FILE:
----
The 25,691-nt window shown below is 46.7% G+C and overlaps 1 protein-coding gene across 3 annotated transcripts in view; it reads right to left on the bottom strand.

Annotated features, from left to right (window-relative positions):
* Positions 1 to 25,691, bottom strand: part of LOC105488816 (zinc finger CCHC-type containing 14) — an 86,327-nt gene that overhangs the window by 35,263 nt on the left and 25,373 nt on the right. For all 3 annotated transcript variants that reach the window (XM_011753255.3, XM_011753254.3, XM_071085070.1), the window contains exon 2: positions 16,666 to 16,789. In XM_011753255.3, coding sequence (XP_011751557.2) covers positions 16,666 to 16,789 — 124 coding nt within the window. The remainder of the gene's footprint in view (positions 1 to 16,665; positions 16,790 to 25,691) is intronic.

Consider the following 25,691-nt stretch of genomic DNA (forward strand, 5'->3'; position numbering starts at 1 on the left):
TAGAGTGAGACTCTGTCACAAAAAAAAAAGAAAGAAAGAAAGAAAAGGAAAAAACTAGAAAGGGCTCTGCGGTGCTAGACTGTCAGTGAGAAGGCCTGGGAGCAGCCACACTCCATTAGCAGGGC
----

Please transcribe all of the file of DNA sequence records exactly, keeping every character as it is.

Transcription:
The 25,691-nt window shown below is 46.7% G+C and overlaps 1 protein-coding gene across 3 annotated transcripts in view; it reads right to left on the bottom strand.

Annotated features, from left to right (window-relative positions):
* Positions 1 to 25,691, bottom strand: part of LOC105488816 (zinc finger CCHC-type containing 14) — an 86,327-nt gene that overhangs the window by 35,263 nt on the left and 25,373 nt on the right. For all 3 annotated transcript variants that reach the window (XM_011753255.3, XM_011753254.3, XM_071085070.1), the window contains exon 2: positions 16,666 to 16,789. In XM_011753255.3, coding sequence (XP_011751557.2) covers positions 16,666 to 16,789 — 124 coding nt within the window. The remainder of the gene's footprint in view (positions 1 to 16,665; positions 16,790 to 25,691) is intronic.

Consider the following 25,691-nt stretch of genomic DNA (forward strand, 5'->3'; position numbering starts at 1 on the left):
TAGAGTGAGACTCTGTCACAAAAAAAAAAGAAAGAAAGAAAGAAAAGGAAAAAACTAGAAAGGGCTCTGCGGTGCTAGACTGTCAGTGAGAAGGCCTGGGAGCAGCCACACTCCATTAGCAGGGC